Critics blast Duplin budget plan
By Bonnie Edwards
Published in News on June 20, 2006 1:46 PM
KENANSVILLE -- More than 300 people packed the James Sprunt Community College auditorium Monday night to hear comments on the proposed Duplin County budget.
The county Board of Commissioners is considering a budget that would increase the tax rate by 3.5 cents. About two dozen people spoke at the hearing, some to criticize the tax hike, others to complain about what they called inadequate funding for the county schools.
The commissioners will meet next on June 28 at 9 a.m., at which time they are expected to adopt the budget, which by law must be in place by the end of the month.
The proposed $45.5 million budget would set the county property tax rate at 80.5 cents per $100 worth of property. The proposed budget would also take $3.7 million from county reserves to help shore up spending, but it doesn't give the public schools or James Sprunt Community College what education leaders say they need.
John Hardison said the college can't operate on the additional $17,000 allotted for operating expenses. The college has a new 19,000 square-foot building to heat and cool, he said.
"The cost of insurance has gone up astronomically," he said, adding that campus security is more expensive, and it is costly to comply with the Americans with Disabilities Act.
County School Superintendent Dr. Wiley Doby asked the commissioners to make students their top priority. The average school system in North Carolina receives 24.5 percent of their county budgets, but schools in Duplin gets only 14 percent.
"I think we can do better than that," said Doby, who said he expects to have to cut teachers, resource officers and clerical positions to make it through 2006-2007, with the $6.6 million set aside for public schools.
Several schools are dilapidated beyond repair, and those in good shape are overcrowded, said Wallace Mayor Chuck Farrior. He said the school system is going to lose 13 planned local teacher positions. He asked commissioners to reevaluate the current budget proposal and give the schools at least $1 million more than they received last year. The public schools received $6.5 million last year.
The children have fallen further down on the county's priority list, said Duplin school parent Veronica Stevens.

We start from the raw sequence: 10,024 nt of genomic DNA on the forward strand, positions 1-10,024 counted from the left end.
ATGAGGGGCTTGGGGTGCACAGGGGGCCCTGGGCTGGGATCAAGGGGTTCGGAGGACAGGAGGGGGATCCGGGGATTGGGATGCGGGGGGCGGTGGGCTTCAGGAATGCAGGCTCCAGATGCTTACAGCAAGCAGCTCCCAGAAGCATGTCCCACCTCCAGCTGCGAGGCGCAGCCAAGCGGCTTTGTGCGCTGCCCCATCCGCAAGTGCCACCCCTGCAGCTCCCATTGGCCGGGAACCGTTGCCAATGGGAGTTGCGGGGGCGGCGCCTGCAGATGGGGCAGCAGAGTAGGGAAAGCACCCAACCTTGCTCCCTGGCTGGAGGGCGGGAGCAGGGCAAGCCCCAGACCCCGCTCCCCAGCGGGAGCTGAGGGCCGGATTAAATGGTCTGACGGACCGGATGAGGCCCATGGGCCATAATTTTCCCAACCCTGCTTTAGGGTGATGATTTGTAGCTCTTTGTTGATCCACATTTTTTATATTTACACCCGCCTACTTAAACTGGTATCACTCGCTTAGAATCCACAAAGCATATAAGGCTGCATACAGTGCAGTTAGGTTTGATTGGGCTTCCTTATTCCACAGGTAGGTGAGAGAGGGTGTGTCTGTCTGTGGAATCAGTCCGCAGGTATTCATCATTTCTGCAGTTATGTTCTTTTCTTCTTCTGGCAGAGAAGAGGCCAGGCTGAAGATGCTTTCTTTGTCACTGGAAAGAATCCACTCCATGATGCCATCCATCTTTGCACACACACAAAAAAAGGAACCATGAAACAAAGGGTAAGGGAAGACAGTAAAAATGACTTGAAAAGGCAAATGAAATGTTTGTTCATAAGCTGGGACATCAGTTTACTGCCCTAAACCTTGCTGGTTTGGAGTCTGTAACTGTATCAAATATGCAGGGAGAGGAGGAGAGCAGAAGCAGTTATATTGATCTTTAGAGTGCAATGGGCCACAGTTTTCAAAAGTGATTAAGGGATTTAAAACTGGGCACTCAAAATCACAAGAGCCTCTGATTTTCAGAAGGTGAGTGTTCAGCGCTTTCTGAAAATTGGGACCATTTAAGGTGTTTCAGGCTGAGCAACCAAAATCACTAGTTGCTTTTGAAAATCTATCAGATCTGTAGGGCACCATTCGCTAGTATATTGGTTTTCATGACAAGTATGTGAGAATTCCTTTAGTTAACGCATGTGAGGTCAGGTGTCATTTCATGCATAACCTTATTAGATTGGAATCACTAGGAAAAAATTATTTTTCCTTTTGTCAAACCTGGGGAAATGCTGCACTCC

And a parent of two boys attending the Duplin public schools, Dr. Greg Bounds of Faison, said he would be willing to pay more taxes if he could be guaranteed all of the increase would go to education. He added that he doesn't believe raising taxes is the solution, however.
"Our answers must be drawn from creative solutions," he said.
Angie Burk of Wallace asked commissioners to improve the quality of the schools and education in the county and stop "the out-of-control county payroll."
She said citizens of Duplin County are already burdened with a higher tax rate than many other counties. Elderly people and working poor already have to choose between health care and food, she said.
"The silent majority may not come to your meetings, but there is a ground-swell of people waiting for you to do the right thing," she said.
People cannot stand any more taxes, said Al Raynor, who described himself as a "one of them thinking hog farmers."
Raynor, who has two grandchildren in the public schools, said if there are any higher taxes they should be sales taxes so everyone will pay them.
At the end of the day, he said, he lets his employees off work so they can "go sit in the air conditioning, and I go out to the hay field. They don't pay no taxes. I do."
Donald Bland told commissioners that if they were in the private sector their company would not be in the "economic cesspool" that Duplin County is in.
"You would cut nonproductive services and non-productive employees," he said. And if taxes are raised, he said, "there will be retribution at the ballot box, and there will be retribution at the time to pay the taxes."
A couple of speakers asked commissioners to find another $2 million to cut out of the budget.
And taking $3.7 million out of reserves places the county in a perilous fiscal situation, said Julia Callahan of Wallace.
"You must ensure that spending remains within the current revenues collected," she said. "That is what we expect and deserve."
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